There are two things on my mind today regarding football. And neither is what I expected to be thinking about with the 2013 college football season less than 100 hours away.
First, on Saturday, August 24, Zack Darlington, the quarterback for the Apopka (FL) Blue Darters and a Nebraska QB recruit was hit as he ran out of bounds. He was knocked unconscious for a short time and was flown via air ambulance to the hospital. Darlington suffered a concussion, which was reportedly his second this summer. The game, and his injury, were broadcast live to an ESPN nationwide audience.
Second, I watched an encore of the terrific PBS Frontline documentary "Football High" this morning. For those who haven't seen it, it's about the high stakes world of elite high school football. A large part of the show is dedicated to the increasing evidence that the cumulative effect of sub-concussive injuries will have debilitating effects on players.
Let's face it. As a society we know this is happening, but we don't care. We pretend we care, and when an injury like Darlington's occurs, we might discuss why it's happening and how to prevent it. But deep down we don't want our football to change.
For instance, in the article linked above, there were these additional tidbits of information inserted into the article as though they were of equal importance to the news that a young man may have experienced a life-changing traumatic head injury:
Darlington completed 11 of 19 passes for 96 yards and two touchdowns before the injury.
Daquon Isom scored three touchdowns and accounted for 267 total yards, including 112 rushing, 61 receiving and 94 on a kickoff-return score.
Apopka, the top-ranked team in the 8A preseason state poll, will host Oak Ridge on Friday night.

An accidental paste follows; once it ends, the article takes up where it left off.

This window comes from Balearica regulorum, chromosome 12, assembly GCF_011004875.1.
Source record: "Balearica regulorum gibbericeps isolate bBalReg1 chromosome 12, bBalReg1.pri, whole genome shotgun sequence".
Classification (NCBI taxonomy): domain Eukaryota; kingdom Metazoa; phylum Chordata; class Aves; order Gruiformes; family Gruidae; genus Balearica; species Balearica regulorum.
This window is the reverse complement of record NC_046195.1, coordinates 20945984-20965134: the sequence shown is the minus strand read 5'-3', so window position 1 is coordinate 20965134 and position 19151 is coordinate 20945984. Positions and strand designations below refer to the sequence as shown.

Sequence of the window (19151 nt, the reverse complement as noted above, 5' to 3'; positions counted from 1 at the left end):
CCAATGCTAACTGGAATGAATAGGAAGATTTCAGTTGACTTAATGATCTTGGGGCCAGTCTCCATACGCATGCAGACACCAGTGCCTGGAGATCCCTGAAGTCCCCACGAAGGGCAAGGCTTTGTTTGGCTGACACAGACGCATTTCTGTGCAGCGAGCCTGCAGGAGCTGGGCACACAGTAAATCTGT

Why? Because what we really care about is the product on the field, not the young men delivering it. That's why high school football is on ESPN in the first place.
In 2009 Malcolm Gladwell penned an article in the New Yorker asking "How are football and dogfighting alike"? The answer is that both are violent activities with the participants expected to accept risks to their personal safety and long-term well-being for the temporary entertainment value to the audience. (The differences are obvious, but they are pretty irrelevant for this article, so I'm not going to go down that road.) Gladwell focuses on injuries to NFL players, which was getting a lot of press four years ago. Since then, however, further research has shown that the danger of permanent damage from what would be considered routine high school football play is real.
Tom Talvage, who is interviewed for the Frontline documentary, is the director of the Purdue MRI facility and coauthored a study that found significant memory impairment in high school football players who had never been diagnosed with a concussion.
Bill Connelly addresses this issue in his book, Study Hall, its Stats and its Stories. More than 100 years ago college football faced a similar crisis. in 1905 there were 18 deaths attributed to college football. There were calls to shut it down. Teddy Roosevelt himself intervened to save the sport, spearheading a committee that developed rule changes to make the game safer. The crisis facing football today is no less threatening to its long term survival.
And whither Zack Darlington? If Coach Pelini is truly the man I believe he is, he should rescind the scholarship offer to play football at the University of Nebraska and replace it with an equally valuable non-athletic scholarship. To allow Darlington to play football for the University of Nebraska would be to place the entertainment of football fans above the long-term safety of a player. To do that would move the University perilously close to dogfighting.